We can all help to inspire each other.
Cricket is a massive part of my life. My whole family play; we spend ninety percent of our summer either driving to, playing or watching cricket and most of the TV that’s on in our house is cricket. I have been playing for as long as I can remember and when my brother was old enough to join a club, my mum expected me to do the same. If he was going to join a cricket club, so was I. It didn’t matter that there wasn’t a girls’ cricket club, I would just join the boys’ one. In this respect I owe a lot to my mum; without her unshakable determination that I would have access to the same cricketing opportunities as my brother, I probably wouldn’t be writing this now. Thanks mum.
One of my earliest cricketing memories is from when I was 9 years old. We had just played our local “derby”. I have absolutely no memory of the actual match; all I know is that we won. And that I was wearing my pink sunhat. It was sunny and hot, and, like most cricketers would, I chose to wear a sunhat - mine just happened to be my favourite colour, pink. After the game we had a joint team chat. Our coach went through his analysis of the game and then it was their coach’s turn. I remem-ber very clearly him turning to his all-male team and saying, with a mix of anger and disgust, “I’m going to have to report back to your schoolmasters that you were beaten by a girl in a pink hat!”. Quite honestly, I wasn’t really sure how to react. I remember at that moment thinking I had played well, so I sort of took it as a compliment. However, I also remember feeling totally horrified and uneasy - why did it matter that I was a girl? Why did it matter that I’d worn a pink hat? Why did either of those things affect the game? We had played better cricket and won the match - that’s what mattered to me and what should have mattered to him. Instead, all he could focus on was my sex and the colour of my sunhat. How depressing.
Looking back on it now, I’m actually very proud of my 9 year old self, for experiencing such degradation and not let it stop me playing cricket. In fact, it had quite the opposite effect; my whole life since I have actively tried to get more women involved in cricket, and in sport in general, and here at Warwick I want to do the same. I couldn’t believe it when I came to the university last year and there wasn’t a Women’s Cricket Club, so I decided to start setting one up (with the help of the Men’s CC, whom I cannot thank enough).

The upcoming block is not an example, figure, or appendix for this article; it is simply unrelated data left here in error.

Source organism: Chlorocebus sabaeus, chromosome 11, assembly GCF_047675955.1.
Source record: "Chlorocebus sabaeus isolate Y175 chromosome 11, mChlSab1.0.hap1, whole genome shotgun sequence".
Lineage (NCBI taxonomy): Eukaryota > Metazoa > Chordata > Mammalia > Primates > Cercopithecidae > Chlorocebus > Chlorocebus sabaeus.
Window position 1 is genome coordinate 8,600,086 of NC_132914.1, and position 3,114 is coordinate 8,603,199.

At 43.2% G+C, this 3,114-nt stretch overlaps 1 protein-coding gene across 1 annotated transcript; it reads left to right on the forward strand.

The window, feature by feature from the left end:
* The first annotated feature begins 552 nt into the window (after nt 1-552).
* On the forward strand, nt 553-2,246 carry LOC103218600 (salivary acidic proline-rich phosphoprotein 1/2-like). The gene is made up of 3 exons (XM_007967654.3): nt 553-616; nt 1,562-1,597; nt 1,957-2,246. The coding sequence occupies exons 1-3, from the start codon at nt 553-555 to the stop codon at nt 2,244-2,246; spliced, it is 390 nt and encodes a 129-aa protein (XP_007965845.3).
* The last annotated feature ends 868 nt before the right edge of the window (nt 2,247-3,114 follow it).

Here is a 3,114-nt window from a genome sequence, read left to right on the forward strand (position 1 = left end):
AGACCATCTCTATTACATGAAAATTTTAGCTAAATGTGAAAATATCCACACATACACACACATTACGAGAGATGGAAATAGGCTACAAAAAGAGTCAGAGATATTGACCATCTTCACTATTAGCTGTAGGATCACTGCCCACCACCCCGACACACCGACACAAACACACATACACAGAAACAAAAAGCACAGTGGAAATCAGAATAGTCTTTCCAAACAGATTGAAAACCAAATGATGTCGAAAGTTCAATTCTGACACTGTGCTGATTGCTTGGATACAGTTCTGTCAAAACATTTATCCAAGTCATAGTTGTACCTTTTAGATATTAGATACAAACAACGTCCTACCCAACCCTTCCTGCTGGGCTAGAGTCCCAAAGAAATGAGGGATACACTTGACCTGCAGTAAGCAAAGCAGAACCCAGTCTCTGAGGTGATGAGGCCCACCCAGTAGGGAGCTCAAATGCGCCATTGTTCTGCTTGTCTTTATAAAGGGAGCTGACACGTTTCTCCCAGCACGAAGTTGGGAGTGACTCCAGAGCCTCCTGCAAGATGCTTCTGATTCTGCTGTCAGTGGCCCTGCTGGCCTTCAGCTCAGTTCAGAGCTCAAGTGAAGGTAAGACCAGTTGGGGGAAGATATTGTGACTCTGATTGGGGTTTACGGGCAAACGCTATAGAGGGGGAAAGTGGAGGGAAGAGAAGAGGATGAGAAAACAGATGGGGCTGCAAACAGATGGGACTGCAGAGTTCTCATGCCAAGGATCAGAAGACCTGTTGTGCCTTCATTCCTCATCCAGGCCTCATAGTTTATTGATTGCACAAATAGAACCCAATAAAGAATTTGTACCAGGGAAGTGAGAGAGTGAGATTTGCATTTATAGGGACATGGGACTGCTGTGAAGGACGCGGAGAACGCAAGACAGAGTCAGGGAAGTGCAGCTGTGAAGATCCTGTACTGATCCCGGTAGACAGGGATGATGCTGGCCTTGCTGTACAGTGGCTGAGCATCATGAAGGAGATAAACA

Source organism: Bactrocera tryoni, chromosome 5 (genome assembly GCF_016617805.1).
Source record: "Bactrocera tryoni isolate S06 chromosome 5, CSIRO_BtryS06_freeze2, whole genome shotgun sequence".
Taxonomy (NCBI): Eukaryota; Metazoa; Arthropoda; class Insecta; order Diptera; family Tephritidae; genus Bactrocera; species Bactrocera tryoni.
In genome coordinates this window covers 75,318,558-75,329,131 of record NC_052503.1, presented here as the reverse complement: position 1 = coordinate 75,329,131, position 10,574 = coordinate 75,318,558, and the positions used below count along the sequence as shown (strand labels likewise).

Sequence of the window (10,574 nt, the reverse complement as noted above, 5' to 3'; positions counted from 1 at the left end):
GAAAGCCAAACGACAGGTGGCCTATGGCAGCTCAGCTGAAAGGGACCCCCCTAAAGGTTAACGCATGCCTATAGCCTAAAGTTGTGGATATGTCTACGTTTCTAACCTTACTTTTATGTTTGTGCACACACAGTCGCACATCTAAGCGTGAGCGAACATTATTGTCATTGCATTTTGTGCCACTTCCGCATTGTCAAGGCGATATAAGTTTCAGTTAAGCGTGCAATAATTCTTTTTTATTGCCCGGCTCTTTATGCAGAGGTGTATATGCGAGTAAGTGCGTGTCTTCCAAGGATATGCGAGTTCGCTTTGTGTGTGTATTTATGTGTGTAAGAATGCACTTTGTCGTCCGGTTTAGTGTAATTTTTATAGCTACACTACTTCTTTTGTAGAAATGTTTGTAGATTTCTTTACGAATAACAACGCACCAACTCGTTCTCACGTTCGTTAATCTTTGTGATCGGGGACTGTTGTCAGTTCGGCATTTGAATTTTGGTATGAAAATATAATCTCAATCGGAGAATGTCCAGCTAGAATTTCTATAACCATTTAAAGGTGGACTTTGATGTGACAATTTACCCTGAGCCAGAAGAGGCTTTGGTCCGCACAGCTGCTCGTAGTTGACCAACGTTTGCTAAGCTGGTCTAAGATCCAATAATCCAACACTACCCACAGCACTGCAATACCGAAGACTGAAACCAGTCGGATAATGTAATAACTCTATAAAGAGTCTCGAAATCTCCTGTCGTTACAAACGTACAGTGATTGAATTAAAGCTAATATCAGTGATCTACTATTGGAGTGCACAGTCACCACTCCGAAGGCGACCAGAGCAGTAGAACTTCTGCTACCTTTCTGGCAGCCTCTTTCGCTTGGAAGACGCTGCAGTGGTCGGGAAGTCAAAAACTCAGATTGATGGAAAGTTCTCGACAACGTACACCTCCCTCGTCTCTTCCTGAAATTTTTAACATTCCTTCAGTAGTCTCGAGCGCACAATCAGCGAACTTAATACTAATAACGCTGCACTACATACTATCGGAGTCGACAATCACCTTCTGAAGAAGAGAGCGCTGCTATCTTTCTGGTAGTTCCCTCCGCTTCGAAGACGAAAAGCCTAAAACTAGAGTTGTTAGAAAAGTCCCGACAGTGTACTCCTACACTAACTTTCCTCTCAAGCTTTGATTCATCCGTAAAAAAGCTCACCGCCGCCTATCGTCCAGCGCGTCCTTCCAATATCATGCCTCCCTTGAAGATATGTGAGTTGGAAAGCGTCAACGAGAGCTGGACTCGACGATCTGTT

Our training sessions are going really well; we now have our own kit, and we have played in our first ever game. Despite the fact that we lost, it was an amazing success - everyone had a great time playing, and for four out of six of our team, it was their first ever game of cricket! It was a very special moment.
Sport is just one area of life that has historically been male dominated, but with the rising profile of women’s sport on the international and national stage we are breaking that idea apart. However, it starts with us and we can all help to inspire each other. It’s just a matter of getting out there and getting active - go for a swim, or try out a completely new sport, and take your friends with you! You never know, you could end up inspiring one of them, or just a random person you’ve never met who saw you on a run one day, to get active.
As with all areas of life where women have fought for equality, the actions we take now will have consequences for our children, our grandchildren and every generation after that. Every woman who plays a sport now, is active now, every woman who goes to a “This Girl Can” event, or tries or takes up a new sport, is helping to achieve equality in sport, and society, by changing attitudes and demanding that these opportunities exist for women. So join the campaign, get active and help us to carry on breaking that glass ceiling - one step, gym session and cricket shot at a time.